I think I'm watching way too much television. I assume most of you have seen the latest Dell commercial with the "Lollipop, Lollipop" musical production. Guys in overalls and hardhats mincing around a huge computer manufacturing plant which, for some reason, has an assembly line comprised mostly of cartoon robots. And the song? Is seared into my brain like grill marks on a steak. Scorched gray matter aside, I noticed on the most recent airing of the commercial—a number so high that it utilizes an exponent—that the “workmen” don’t Instead, they dance around and sing, watching the little robots do all the work. They stand idly by with their hands in their pockets, smiling and whistling while the robots squirt out the goo for the computer, stamp it out flat, and paint the logo on the back. What if we were to bring in an HR specialist to analyze the efficiency of this operation? These guys would be in the unemployment line faster than you can say “Lollipop.”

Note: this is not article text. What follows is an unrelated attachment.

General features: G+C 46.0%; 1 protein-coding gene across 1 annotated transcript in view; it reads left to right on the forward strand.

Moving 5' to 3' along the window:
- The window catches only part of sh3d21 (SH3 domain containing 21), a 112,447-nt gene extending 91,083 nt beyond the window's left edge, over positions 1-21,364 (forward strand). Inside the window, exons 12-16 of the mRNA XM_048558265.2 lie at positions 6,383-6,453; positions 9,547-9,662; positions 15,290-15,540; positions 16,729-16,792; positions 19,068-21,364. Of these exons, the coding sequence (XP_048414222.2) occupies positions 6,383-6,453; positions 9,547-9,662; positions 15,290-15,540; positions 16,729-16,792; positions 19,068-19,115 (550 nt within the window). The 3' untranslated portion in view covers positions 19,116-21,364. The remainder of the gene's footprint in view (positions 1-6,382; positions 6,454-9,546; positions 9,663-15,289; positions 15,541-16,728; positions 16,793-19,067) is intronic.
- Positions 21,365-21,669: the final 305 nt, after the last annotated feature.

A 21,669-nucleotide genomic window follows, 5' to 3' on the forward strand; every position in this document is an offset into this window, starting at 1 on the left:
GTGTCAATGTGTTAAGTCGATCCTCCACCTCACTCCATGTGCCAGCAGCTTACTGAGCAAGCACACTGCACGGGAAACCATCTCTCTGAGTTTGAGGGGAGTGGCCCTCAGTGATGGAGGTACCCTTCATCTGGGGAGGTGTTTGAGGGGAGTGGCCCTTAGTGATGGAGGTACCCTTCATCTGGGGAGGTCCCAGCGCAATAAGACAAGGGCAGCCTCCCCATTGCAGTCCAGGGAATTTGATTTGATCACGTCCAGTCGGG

Thursday, August 6, 2009

Dining Mediocrity